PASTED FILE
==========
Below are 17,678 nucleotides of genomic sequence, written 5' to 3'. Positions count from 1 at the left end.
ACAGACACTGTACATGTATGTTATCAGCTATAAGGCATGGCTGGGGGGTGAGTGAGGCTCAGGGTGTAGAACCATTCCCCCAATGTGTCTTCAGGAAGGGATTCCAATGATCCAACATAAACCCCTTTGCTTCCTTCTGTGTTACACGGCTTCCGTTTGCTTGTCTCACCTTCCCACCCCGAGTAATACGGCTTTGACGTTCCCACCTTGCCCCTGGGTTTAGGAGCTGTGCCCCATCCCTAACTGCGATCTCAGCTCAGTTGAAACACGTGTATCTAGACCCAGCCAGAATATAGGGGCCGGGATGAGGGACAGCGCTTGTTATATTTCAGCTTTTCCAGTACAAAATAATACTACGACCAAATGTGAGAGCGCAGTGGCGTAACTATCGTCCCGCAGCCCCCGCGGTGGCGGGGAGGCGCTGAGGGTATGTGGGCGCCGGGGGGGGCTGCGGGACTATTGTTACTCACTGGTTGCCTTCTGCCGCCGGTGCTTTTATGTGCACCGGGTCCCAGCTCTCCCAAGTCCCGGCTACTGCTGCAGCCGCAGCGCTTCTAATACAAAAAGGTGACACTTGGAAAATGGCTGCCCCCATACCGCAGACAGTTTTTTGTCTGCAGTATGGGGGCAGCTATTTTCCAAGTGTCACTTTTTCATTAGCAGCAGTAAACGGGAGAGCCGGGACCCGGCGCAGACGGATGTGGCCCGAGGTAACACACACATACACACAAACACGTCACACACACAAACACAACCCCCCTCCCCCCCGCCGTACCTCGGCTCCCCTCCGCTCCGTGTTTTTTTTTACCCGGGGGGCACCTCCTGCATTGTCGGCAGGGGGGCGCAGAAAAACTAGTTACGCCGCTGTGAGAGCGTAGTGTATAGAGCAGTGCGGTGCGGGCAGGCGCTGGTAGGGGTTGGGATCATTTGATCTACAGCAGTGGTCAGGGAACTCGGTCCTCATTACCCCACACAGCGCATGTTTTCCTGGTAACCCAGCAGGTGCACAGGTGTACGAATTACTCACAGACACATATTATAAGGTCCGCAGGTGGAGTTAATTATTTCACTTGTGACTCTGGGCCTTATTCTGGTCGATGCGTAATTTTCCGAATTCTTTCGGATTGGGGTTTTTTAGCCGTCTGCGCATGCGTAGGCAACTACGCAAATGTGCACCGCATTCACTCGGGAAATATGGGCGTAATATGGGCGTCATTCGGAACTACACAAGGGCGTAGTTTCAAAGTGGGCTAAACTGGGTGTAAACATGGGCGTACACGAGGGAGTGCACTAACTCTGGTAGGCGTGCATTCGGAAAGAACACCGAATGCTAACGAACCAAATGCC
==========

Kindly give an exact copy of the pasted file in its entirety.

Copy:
Below are 17,678 nucleotides of genomic sequence, written 5' to 3'. Positions count from 1 at the left end.
ACAGACACTGTACATGTATGTTATCAGCTATAAGGCATGGCTGGGGGGTGAGTGAGGCTCAGGGTGTAGAACCATTCCCCCAATGTGTCTTCAGGAAGGGATTCCAATGATCCAACATAAACCCCTTTGCTTCCTTCTGTGTTACACGGCTTCCGTTTGCTTGTCTCACCTTCCCACCCCGAGTAATACGGCTTTGACGTTCCCACCTTGCCCCTGGGTTTAGGAGCTGTGCCCCATCCCTAACTGCGATCTCAGCTCAGTTGAAACACGTGTATCTAGACCCAGCCAGAATATAGGGGCCGGGATGAGGGACAGCGCTTGTTATATTTCAGCTTTTCCAGTACAAAATAATACTACGACCAAATGTGAGAGCGCAGTGGCGTAACTATCGTCCCGCAGCCCCCGCGGTGGCGGGGAGGCGCTGAGGGTATGTGGGCGCCGGGGGGGGCTGCGGGACTATTGTTACTCACTGGTTGCCTTCTGCCGCCGGTGCTTTTATGTGCACCGGGTCCCAGCTCTCCCAAGTCCCGGCTACTGCTGCAGCCGCAGCGCTTCTAATACAAAAAGGTGACACTTGGAAAATGGCTGCCCCCATACCGCAGACAGTTTTTTGTCTGCAGTATGGGGGCAGCTATTTTCCAAGTGTCACTTTTTCATTAGCAGCAGTAAACGGGAGAGCCGGGACCCGGCGCAGACGGATGTGGCCCGAGGTAACACACACATACACACAAACACGTCACACACACAAACACAACCCCCCTCCCCCCCGCCGTACCTCGGCTCCCCTCCGCTCCGTGTTTTTTTTTACCCGGGGGGCACCTCCTGCATTGTCGGCAGGGGGGCGCAGAAAAACTAGTTACGCCGCTGTGAGAGCGTAGTGTATAGAGCAGTGCGGTGCGGGCAGGCGCTGGTAGGGGTTGGGATCATTTGATCTACAGCAGTGGTCAGGGAACTCGGTCCTCATTACCCCACACAGCGCATGTTTTCCTGGTAACCCAGCAGGTGCACAGGTGTACGAATTACTCACAGACACATATTATAAGGTCCGCAGGTGGAGTTAATTATTTCACTTGTGACTCTGGGCCTTATTCTGGTCGATGCGTAATTTTCCGAATTCTTTCGGATTGGGGTTTTTTAGCCGTCTGCGCATGCGTAGGCAACTACGCAAATGTGCACCGCATTCACTCGGGAAATATGGGCGTAATATGGGCGTCATTCGGAACTACACAAGGGCGTAGTTTCAAAGTGGGCTAAACTGGGTGTAAACATGGGCGTACACGAGGGAGTGCACTAACTCTGGTAGGCGTGCATTCGGAAAGAACACCGAATGCTAACGAACCAAATGCC